Lewis also looks at practice - here we are not talking about liturgical niceties or even general church-y practices, but rather the broad strokes of Christian practice - issues of morality, forgiveness, charity, hope and faith. Faith actually has two chapters - one in the more common use of system of belief, but the other in a more subtle, spiritual way. Lewis states in the second chapter that should readers get lost, they should just skip the chapter - while many parts of Christianity will be accessible and intelligible to non-Christians, some things cannot be understood from the outside. This is the 'leave it to God' sense of faith, that is in many ways more of a gift or grace from God than a skill to be developed.
Finally, Lewis looks at personality, not just in the sense of our individual personality, but our status as persons and of God's own personality. Lewis' conclusion that there is no true personality apart from God's is somewhat disquieting; Lewis contrasts Christianity with itself in saying that it is both easy and hard at the same time. Lewis looks for the 'new man' to be a creature in complete submission and abandonment to God. This is a turn both easy and difficult.
'Mere Christianity' was originally a series of radio talks, published as three separate books - 'The Case for Christianity', 'Christian Behaviour', and 'Beyond Personality'. This book brings together all three texts. Lewis' style is witty and engaging, the kind of writing that indeed lives to be read aloud. Lewis debates whether or not it was a good idea to leave the oral-language aspects in the written text (given that the tools for emphasis in written language are different); I think the correct choice was made.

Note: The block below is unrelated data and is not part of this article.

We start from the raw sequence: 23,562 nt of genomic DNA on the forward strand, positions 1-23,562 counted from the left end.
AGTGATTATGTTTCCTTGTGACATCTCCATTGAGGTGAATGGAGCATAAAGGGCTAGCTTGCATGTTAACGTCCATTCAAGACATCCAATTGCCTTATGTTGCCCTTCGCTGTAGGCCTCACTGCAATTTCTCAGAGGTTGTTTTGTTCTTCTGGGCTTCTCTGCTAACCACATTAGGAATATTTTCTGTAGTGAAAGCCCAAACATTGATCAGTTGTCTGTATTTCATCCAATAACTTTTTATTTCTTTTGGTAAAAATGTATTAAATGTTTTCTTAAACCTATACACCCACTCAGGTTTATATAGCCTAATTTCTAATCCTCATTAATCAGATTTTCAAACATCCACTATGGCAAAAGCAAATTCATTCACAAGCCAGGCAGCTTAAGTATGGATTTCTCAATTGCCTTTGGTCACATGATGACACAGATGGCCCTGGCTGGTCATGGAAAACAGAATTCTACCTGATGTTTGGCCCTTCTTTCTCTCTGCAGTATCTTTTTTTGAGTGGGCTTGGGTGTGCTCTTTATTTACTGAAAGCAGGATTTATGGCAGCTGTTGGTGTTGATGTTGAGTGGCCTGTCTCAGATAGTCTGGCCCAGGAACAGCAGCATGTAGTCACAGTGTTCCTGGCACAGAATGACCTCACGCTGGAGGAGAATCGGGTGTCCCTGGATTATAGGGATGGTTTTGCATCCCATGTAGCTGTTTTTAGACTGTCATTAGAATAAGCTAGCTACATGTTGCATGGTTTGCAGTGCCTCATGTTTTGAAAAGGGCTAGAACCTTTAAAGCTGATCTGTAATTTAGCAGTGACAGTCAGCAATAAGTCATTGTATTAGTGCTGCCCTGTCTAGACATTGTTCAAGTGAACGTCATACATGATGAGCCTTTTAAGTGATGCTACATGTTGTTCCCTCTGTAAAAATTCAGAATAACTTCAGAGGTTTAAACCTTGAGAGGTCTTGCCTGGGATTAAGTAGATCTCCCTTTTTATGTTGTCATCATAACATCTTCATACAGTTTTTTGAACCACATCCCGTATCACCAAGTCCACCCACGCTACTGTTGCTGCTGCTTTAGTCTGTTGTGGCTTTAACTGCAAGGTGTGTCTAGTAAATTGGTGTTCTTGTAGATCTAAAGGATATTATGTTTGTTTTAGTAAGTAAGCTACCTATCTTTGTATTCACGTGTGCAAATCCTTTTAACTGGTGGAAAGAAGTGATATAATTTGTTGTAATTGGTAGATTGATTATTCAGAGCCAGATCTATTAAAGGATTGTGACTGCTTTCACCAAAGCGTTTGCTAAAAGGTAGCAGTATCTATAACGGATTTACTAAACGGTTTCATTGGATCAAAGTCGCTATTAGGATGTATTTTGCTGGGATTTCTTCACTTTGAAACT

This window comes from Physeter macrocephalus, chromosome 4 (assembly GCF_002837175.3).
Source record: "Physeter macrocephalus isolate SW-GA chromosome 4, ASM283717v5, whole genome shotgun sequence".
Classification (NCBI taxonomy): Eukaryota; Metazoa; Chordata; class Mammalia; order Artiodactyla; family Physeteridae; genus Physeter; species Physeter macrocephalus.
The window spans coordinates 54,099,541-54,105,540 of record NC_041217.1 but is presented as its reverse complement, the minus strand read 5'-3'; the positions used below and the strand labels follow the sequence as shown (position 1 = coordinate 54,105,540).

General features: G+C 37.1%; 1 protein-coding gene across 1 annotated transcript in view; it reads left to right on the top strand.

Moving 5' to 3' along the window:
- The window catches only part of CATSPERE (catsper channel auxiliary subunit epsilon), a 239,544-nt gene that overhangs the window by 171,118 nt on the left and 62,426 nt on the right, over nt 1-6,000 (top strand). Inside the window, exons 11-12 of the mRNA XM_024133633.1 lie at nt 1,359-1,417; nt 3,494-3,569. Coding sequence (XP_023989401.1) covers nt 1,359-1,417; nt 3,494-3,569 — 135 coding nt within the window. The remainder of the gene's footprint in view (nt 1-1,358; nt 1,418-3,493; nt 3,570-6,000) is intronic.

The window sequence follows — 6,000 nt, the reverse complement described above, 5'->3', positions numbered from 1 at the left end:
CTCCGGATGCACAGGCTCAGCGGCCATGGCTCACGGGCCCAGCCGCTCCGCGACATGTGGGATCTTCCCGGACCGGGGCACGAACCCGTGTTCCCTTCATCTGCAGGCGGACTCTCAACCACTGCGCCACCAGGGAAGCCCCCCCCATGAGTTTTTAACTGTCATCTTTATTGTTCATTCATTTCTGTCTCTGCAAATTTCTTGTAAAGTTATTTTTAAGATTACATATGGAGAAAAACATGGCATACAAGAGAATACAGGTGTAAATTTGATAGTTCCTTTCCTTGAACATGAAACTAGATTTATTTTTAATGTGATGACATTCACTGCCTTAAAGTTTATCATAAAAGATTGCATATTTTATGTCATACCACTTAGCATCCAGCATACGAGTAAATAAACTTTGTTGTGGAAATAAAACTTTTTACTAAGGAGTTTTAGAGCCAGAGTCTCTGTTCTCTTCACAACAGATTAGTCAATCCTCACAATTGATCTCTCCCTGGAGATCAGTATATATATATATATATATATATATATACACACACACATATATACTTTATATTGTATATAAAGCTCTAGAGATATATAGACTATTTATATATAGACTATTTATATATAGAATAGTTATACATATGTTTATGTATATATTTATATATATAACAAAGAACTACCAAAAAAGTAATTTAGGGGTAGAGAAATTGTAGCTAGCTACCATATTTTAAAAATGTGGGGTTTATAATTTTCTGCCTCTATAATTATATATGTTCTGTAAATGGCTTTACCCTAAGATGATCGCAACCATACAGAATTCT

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5.0 von 5 Sternen Merely wonderful, 3. Januar 2006
C.S. Lewis was a rare individual. One of the few non-clerics to be recognised as a theologian by the Anglican church, he put forth the case for Christianity in general in ways that many Christians beyond the Anglican world can accept, and a clear description for non-Christians of what Christian faith and practice should be. Indeed, Lewis says in his introduction that this text (or indeed, hardly any other he produced) will help in deciding between Christian denominations. While he describes himself as a 'very ordinary layman' in the Church of England, he looks to the broader picture of Christianity, particularly for those who have little or no background. The discussion of division points rarely wins a convert, Lewis observed, and so he leaves the issues of ecclesiology and high theology differences to 'experts'. Lewis is of course selling himself short in this regard, but it helps to reinforce his point.